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Old 09-11-2010, 06:51 PM
justin
 
Default Closing bugs

Hi all,

is the following comment an adequate way to close bugs with
RESOLVED/INVALID? If so, I will change the way I handle bugs and use it too.

""
virtual/os-headers: 2.6.35 (sys-kernel/linux-headers)
ACCEPT_KEYWORDS="amd64"

you mix stable & unstable -> your problem
""

Cheers Justin
 
Old 09-11-2010, 07:00 PM
"Paweł Hajdan, Jr."
 
Default Closing bugs

On 9/11/10 11:51 AM, justin wrote:
> is the following comment an adequate way to close bugs with
> RESOLVED/INVALID? If so, I will change the way I handle bugs and use it too.
>
> ""
> virtual/os-headers: 2.6.35 (sys-kernel/linux-headers)
> ACCEPT_KEYWORDS="amd64"
>
> you mix stable & unstable -> your problem
> ""

I think that closing as INVALID is fine in that case, but would say
"please do not mix stable and unstable" instead of "your problem".

We should be polite when handling bugs.

Paweł
 
Old 09-11-2010, 07:04 PM
Petteri Rty
 
Default Closing bugs

On 09/11/2010 09:51 PM, justin wrote:
> Hi all,
>
> is the following comment an adequate way to close bugs with
> RESOLVED/INVALID? If so, I will change the way I handle bugs and use it too.
>
> ""
> virtual/os-headers: 2.6.35 (sys-kernel/linux-headers)
> ACCEPT_KEYWORDS="amd64"
>
> you mix stable & unstable -> your problem
> ""
>

Only if the problem will not eventually manifest itself with a pure
~arch or arch setup. Even then if it's easy to fix I would myself fix it
although we don't officially support it.

Regards,
Petteri
 
Old 09-11-2010, 07:04 PM
Ciaran McCreesh
 
Default Closing bugs

On Sat, 11 Sep 2010 20:51:56 +0200
justin <jlec@gentoo.org> wrote:
> is the following comment an adequate way to close bugs with
> RESOLVED/INVALID? If so, I will change the way I handle bugs and use
> it too.
>
> ""
> virtual/os-headers: 2.6.35 (sys-kernel/linux-headers)
> ACCEPT_KEYWORDS="amd64"
>
> you mix stable & unstable -> your problem

Would the problem also occur if the user used unstable, but hadn't
gotten around to updating every single package on their system all in
one go?

Or does the problem only occur if you mix keywords and ignore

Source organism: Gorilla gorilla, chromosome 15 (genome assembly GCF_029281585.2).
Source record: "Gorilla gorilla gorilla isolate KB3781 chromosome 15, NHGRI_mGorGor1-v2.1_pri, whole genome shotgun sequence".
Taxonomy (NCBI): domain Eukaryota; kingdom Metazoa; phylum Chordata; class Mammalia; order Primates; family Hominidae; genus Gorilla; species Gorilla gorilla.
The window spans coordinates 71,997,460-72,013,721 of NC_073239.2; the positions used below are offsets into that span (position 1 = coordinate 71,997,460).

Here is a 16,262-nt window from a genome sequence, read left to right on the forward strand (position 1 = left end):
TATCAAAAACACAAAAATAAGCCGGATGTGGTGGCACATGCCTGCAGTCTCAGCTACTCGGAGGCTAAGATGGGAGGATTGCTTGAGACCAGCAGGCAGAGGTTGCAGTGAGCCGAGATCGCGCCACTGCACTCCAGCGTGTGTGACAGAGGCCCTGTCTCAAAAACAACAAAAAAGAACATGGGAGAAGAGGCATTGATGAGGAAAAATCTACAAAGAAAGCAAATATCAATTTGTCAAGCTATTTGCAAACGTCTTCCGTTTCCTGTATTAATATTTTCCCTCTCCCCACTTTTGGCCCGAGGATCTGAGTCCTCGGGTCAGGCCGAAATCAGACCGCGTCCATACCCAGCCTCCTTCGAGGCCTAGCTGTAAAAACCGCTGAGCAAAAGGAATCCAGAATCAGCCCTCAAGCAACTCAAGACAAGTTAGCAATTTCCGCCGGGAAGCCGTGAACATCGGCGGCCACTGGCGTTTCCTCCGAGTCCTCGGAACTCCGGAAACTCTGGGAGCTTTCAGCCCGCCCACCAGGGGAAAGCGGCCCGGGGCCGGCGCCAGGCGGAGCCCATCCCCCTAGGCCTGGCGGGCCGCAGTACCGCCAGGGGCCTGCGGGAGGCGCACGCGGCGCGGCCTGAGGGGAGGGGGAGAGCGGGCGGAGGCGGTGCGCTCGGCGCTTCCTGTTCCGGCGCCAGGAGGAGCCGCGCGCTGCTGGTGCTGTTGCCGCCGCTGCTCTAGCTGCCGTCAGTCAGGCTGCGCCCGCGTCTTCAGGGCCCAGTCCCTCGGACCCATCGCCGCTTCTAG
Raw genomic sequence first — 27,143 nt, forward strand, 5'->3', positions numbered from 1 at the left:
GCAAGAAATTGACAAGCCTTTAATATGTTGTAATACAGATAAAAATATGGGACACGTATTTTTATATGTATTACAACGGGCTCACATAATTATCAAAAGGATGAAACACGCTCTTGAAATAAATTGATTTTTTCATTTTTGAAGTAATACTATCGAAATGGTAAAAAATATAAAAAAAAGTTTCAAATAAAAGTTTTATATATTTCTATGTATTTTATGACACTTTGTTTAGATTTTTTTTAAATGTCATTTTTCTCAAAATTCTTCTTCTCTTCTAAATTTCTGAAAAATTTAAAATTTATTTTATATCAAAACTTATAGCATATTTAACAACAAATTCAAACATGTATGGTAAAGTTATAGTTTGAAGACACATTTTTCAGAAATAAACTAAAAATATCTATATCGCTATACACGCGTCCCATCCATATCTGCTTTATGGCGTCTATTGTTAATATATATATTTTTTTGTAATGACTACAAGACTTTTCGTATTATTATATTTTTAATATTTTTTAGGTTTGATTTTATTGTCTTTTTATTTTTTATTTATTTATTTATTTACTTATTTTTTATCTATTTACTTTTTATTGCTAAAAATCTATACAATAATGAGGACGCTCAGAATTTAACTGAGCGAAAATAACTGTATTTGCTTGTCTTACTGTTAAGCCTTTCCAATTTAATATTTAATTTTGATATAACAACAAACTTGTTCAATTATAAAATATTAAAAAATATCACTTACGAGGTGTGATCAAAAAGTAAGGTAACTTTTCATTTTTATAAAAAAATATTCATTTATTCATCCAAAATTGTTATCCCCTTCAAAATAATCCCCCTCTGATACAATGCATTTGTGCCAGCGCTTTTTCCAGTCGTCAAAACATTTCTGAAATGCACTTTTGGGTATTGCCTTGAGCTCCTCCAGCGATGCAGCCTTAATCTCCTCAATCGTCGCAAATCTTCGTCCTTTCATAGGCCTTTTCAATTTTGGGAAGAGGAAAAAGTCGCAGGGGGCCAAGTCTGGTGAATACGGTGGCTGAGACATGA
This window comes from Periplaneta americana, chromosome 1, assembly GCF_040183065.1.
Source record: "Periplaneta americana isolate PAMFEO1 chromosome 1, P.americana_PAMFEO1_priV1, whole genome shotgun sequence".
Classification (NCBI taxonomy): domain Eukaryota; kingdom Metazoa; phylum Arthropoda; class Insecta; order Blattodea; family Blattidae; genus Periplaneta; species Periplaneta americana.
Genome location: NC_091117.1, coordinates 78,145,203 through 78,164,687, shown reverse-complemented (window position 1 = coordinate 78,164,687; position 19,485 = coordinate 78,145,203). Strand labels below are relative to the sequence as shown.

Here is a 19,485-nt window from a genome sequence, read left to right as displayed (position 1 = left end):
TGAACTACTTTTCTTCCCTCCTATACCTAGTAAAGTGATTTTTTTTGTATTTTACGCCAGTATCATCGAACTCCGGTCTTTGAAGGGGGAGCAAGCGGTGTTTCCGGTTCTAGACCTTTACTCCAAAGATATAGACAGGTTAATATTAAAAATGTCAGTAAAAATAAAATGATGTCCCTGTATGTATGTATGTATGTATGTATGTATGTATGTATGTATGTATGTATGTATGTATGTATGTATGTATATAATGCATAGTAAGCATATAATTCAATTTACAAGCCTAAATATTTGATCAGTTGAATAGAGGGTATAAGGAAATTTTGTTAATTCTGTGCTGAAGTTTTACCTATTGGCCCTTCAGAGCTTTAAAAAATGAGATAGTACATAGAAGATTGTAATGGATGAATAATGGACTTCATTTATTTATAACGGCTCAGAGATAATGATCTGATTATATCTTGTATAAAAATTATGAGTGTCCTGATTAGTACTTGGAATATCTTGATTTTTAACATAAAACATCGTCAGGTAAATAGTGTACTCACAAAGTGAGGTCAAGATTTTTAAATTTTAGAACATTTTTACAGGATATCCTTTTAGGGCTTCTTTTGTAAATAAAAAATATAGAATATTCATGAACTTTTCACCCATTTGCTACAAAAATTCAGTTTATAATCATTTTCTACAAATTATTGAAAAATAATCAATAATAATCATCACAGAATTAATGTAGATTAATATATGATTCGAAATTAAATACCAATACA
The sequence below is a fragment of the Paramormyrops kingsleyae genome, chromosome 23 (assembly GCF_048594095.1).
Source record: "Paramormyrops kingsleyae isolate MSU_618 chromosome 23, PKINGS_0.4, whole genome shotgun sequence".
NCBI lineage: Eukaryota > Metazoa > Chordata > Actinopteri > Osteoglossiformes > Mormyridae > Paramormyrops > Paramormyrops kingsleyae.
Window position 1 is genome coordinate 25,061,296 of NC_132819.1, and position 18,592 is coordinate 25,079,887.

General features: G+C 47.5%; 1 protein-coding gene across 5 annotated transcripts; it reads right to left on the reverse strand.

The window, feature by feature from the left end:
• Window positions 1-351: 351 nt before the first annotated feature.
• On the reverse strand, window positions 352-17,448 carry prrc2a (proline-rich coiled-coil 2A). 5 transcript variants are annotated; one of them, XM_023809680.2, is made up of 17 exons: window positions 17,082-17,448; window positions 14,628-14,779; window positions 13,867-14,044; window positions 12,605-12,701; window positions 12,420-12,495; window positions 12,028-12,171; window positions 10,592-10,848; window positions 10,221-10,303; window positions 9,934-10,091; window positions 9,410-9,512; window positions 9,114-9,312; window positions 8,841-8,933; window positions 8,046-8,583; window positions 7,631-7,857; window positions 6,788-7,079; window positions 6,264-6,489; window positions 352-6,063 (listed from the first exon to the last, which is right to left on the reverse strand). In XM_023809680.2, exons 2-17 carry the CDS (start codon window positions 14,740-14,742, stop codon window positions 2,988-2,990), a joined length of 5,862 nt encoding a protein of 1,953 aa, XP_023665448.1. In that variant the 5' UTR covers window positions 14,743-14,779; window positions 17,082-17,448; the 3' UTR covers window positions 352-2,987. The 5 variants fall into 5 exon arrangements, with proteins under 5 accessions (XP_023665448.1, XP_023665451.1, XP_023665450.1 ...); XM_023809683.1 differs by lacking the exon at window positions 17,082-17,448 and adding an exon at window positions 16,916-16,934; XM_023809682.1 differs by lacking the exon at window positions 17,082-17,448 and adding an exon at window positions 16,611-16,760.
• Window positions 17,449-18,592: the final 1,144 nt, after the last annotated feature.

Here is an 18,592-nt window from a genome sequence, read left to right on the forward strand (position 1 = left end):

dependencies?

--
Ciaran McCreesh
 
Old 09-11-2010, 07:09 PM
Maciej Mrozowski
 
Default Closing bugs

On Saturday 11 of September 2010 20:51:56 justin wrote:
> Hi all,
>
> is the following comment an adequate way to close bugs with
> RESOLVED/INVALID? If so, I will change the way I handle bugs and use it
> too.
>
> ""
> virtual/os-headers: 2.6.35 (sys-kernel/linux-headers)
> ACCEPT_KEYWORDS="amd64"
>
> you mix stable & unstable -> your problem
> ""

This is common misconception.

Let me quote myself from on of Diego's blogs, accusing me of not giving a crap
about quality wrt FEATURES=test.

Some people say that mixing testing and stable subtrees is ‘broken’ and not
supported.

It is because they apparently have no idea how package stabilization process
works.

‘tinderbox’ idea of full ~arch integration tests is broken by design!

Why? Gentoo is distribution with rolling updates and packages being stabilized
are hand picked from ~arch and integrated within existing stable environment
(along with possible dependencies).

Now the question arises – since Gentoo stable is our ultimate target release
(and not ~arch) - what is the point in testing how these packages interact
with full testing ~arch? The answer is NONE!

If any, following tests should be run:

- regression tests – ONLY within full stable arch, typical tinderbox of just
chroot would fit there well, it could prevent issues like Gentoo LiveCD
autobuilds failing since 8 April…

- integration tests – in similar way stabilization process is performed:
stable system as a base, picking packages or package sets for tests along with
their possible dependencies (best version visible, if not visible within
stable arch, then best visible within testing arch or some other algorithm,
usually just relying on ebuild dependencies) and testing whether it works so
that stabilization process is a formality.

Running ~arch as 'test' platform is in many cases counter productive.

--
regards
MM
 
Old 09-11-2010, 07:22 PM
Richard Freeman
 
Default Closing bugs

On 09/11/2010 03:04 PM, Ciaran McCreesh wrote:

Or does the problem only occur if you mix keywords and ignore
dependencies?



I think that if a package doesn't work in a mixed environment, that
points to a likely dependency problem. Sooner or later there is a good
chance it will bite somebody.


Personally, I try to keep package dependencies correct. If a package in
unstable needs a library version in unstable, I depend on that version -
not on the library itself. Then we won't get burned in six months when
I forget all about this or am not around and things start going stable
in the wrong order.


Sure, if the issue is something really exotic maybe we should just say